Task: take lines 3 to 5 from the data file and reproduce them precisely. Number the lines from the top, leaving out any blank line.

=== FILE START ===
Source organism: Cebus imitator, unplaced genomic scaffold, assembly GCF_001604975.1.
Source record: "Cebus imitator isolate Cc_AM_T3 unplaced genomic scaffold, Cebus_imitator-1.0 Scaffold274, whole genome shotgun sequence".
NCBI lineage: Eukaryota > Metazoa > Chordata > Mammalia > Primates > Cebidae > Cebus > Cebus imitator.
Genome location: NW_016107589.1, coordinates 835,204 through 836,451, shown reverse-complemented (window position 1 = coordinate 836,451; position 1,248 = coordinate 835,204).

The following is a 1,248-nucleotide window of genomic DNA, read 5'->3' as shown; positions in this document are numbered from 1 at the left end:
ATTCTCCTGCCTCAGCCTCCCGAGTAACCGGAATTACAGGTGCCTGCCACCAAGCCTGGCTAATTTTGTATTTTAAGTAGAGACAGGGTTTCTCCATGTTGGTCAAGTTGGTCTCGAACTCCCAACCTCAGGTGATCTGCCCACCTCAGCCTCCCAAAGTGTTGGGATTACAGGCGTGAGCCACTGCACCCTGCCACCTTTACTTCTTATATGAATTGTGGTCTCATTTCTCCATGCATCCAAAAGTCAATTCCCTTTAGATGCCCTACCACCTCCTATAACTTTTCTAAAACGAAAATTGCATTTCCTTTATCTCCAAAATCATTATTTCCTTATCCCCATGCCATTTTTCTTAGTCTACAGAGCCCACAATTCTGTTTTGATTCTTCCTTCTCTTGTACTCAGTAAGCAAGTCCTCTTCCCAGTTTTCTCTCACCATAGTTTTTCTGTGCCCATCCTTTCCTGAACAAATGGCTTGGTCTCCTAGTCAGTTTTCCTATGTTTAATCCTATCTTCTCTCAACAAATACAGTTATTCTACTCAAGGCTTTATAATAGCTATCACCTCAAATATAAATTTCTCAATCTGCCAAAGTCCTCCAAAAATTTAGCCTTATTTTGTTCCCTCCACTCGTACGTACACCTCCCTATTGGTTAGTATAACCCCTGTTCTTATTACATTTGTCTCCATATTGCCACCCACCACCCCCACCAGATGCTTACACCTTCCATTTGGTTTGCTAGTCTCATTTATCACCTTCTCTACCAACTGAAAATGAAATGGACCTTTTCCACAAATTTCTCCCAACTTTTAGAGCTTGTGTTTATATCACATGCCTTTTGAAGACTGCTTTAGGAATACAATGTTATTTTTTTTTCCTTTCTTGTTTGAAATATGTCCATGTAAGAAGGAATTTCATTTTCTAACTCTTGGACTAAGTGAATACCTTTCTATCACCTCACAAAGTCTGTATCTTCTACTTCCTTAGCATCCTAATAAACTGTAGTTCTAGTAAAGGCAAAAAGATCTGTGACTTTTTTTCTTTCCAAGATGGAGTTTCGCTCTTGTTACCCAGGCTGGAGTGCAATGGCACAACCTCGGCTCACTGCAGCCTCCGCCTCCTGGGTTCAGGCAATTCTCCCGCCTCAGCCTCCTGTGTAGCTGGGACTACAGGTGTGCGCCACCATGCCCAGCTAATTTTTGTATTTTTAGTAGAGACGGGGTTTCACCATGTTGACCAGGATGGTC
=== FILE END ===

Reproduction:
NCBI lineage: Eukaryota > Metazoa > Chordata > Mammalia > Primates > Cebidae > Cebus > Cebus imitator.
Genome location: NW_016107589.1, coordinates 835,204 through 836,451, shown reverse-complemented (window position 1 = coordinate 836,451; position 1,248 = coordinate 835,204).

The following is a 1,248-nucleotide window of genomic DNA, read 5'->3' as shown; positions in this document are numbered from 1 at the left end: